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Most Helpful Favorable Review
6 out of 8 people found this review helpful.
posted by Anonymous on May 28, 2013Was this review helpful? Yes NoThank you for your feedback. Report this reviewThank you, this review has been flagged.
Most Helpful Critical Review
24 out of 34 people found this review helpful.
unsure of the "right" reasons
All The Right Reasons has a lot of pot...
All The Right Reasons has a lot of potential with mixing cultures and highlighting the similarities and contrasts of all mentioned. It doesn't quite make it. The story here is clearly more important than the cultural accuracy. That's fine: it is contemporary fiction, but readers should be aware of several things.
The military is a separate culture. Writing about a soldier with reality means understanding that culture and it's very hard to understand without being immersed in it, particularly when Hollywood almost always presents it with huge inaccuracy. I can't help but sigh when authors do the same. I didn't buy Lucas as a soldier, or ex-soldier. If he was, he's one of the very few who would turn against the military when he's out and chase others away from joining. It's not realistic. That doesn't tend to happen. Soldiers deployed to Iraq and Afghanistan, whatever they've gone through, are 99% likely to be fully proud of what they've done, even to the point of reenlisting to continue what they're doing. Most of them do. Most would stand beside someone else who wants to join and even walk them to the recruiter. Yes, they all come home scarred in some way, but people who never leave home are just as likely to carry scars from other things. A soldier's background before he joins says how he will deal with war. That, we never find out. (At least, not by the time I got 2/3rds through it.) A shame, since Lucas is inherently likeable and I would have enjoyed more of his story than Joy's.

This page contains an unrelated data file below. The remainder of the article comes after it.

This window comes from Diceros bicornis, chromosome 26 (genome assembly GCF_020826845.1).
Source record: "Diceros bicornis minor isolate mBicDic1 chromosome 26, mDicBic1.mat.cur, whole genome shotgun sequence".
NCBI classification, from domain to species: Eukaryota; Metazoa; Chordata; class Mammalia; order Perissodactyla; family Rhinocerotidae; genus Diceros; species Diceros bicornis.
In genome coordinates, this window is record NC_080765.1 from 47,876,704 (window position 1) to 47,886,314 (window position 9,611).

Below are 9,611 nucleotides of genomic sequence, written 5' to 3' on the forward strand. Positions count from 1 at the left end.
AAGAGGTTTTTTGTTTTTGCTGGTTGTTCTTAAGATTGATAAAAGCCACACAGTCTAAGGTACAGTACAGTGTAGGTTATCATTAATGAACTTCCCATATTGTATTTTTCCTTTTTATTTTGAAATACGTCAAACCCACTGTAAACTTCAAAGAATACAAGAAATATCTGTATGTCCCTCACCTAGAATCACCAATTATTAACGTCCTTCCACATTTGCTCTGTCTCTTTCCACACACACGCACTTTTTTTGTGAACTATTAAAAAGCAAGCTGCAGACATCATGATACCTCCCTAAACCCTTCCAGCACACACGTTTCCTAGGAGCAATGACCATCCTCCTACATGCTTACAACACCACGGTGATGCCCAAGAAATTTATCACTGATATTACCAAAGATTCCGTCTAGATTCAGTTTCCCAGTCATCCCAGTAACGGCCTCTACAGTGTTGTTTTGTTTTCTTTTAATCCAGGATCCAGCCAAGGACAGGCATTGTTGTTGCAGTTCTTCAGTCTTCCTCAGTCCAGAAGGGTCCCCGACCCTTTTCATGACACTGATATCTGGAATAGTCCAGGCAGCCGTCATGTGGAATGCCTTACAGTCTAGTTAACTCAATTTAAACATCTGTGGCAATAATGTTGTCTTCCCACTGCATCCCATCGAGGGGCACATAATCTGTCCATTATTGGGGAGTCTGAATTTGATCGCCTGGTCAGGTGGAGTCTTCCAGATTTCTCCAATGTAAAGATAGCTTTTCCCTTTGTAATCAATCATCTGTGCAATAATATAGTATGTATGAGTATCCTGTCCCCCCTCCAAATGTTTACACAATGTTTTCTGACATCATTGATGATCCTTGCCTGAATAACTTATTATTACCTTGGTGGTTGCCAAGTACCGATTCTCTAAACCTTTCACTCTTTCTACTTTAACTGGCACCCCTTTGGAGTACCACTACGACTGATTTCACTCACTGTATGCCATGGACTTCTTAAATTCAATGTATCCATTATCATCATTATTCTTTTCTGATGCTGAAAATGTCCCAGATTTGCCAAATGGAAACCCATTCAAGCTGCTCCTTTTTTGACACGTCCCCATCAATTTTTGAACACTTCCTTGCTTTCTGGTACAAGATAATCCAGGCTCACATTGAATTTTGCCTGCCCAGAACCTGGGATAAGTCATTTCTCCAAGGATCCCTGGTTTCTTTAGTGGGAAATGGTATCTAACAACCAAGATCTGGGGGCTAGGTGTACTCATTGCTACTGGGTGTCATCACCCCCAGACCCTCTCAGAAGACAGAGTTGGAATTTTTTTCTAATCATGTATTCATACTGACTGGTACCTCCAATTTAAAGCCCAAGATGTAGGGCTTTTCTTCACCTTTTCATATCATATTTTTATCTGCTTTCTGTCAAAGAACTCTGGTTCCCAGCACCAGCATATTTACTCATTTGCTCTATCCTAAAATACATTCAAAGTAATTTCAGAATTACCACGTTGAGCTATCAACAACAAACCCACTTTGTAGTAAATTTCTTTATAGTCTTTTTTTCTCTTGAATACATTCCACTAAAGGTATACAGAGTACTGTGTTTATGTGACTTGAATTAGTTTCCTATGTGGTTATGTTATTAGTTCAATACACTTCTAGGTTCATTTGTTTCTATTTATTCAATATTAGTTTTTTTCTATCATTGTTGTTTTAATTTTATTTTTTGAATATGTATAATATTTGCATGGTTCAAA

Joy, the Gypsy girl, represents why others need to stand up for those who won't stand up for themselves. I'm never sure whether she agrees with her family ideologies or whether she doesn't. Her ambivialence irritates me and it goes on for far too long. I think the story could have been about half the length it is with some of the "because I'm a Gyspy" stuff pulled out. The Gypsy men are shown as villains for wanting their cultural beliefs to be passed along, and yet there are passages that complain about how non-Gypsies were disrespectful of them and how wrong it is.
Stereotyping the Amish as nothing more than house builders irritated me, also. I didn't find any reason for that brief clip.
It felt like compassion was shown toward one culture, with a huge lecture as to why it was wrong to stereotype them and put them down for who they are and the choices they make, and yet, the same was done by the author toward both the military and the Gypsy culture. I didn't find any real understanding of the backgrounds of any of the characters. They seemed more political tools for the author to protest, but without anything really backing it up.
About the time I found myself skimming to find the story in between the miscellaneous scenes, I set it down. Maybe I just couldn't get past the anti-military feel of it. I don't think that was the author's intent; I think she was trying to show compassion for returning soldiers. That didn't quite come through as it should have, in the same way those who protest war actually hurt the soldiers and their families more than they help.
I do have another Sandy James novel on hand and I'll give that one a try.
posted by LK_Hunsaker on February 13, 2011Was this review helpful? Yes NoThank you for your feedback. Report this reviewThank you, this review has been flagged.
Posted July 22, 2013
Posted September 23, 2013
Full length romance
Some interesting information about Hungarian gypsy culture. Plot easy to follow, although some of the characters' reactions were not very believable.
0 out of 1 people found this review helpful.Was this review helpful? Yes NoThank you for your feedback. Report this reviewThank you, this review has been flagged.
Posted May 13, 2013
Posted August 23, 2013
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